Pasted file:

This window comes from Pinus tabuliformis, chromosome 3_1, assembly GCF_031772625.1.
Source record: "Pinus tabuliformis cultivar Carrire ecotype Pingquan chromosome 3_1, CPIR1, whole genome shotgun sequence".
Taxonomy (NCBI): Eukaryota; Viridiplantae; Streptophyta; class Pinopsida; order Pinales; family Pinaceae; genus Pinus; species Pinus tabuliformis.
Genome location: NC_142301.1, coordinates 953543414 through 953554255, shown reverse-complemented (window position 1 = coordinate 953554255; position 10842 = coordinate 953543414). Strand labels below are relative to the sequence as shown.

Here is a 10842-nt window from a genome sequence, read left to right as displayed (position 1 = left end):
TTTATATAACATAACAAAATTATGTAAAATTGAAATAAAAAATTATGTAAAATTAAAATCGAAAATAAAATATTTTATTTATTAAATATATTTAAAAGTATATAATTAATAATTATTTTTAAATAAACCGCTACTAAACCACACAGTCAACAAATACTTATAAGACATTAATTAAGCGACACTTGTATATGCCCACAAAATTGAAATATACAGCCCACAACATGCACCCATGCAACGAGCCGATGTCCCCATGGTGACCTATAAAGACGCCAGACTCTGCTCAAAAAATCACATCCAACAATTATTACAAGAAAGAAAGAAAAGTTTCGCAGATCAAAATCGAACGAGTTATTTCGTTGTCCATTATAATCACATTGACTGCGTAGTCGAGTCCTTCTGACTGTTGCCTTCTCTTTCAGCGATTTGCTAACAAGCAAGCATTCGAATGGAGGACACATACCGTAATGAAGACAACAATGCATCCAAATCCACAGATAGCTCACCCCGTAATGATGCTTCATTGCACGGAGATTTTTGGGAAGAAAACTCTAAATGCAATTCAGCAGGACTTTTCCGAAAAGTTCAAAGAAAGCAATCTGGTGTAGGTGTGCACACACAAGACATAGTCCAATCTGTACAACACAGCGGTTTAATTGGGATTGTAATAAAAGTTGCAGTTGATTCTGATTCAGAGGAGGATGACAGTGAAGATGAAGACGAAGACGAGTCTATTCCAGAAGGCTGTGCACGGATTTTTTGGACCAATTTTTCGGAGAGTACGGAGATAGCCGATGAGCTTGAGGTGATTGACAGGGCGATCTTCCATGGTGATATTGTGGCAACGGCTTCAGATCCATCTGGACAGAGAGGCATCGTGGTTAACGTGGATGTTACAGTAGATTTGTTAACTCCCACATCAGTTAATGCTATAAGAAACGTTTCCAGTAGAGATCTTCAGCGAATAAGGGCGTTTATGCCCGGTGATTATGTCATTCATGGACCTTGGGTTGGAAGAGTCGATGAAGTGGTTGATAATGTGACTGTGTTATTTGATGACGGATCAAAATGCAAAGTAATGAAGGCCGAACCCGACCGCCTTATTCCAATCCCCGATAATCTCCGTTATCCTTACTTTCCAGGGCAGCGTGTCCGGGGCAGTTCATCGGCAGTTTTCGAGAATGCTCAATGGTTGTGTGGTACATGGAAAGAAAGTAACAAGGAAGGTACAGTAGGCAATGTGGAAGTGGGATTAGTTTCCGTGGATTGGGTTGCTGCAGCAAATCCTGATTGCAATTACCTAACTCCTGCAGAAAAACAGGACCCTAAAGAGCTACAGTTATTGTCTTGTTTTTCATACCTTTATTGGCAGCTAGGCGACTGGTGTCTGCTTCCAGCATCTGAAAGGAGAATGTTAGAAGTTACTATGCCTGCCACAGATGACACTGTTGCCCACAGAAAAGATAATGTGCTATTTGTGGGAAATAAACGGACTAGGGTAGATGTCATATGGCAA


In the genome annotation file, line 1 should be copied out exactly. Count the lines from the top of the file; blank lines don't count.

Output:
This window comes from Pinus tabuliformis, chromosome 3_1, assembly GCF_031772625.1.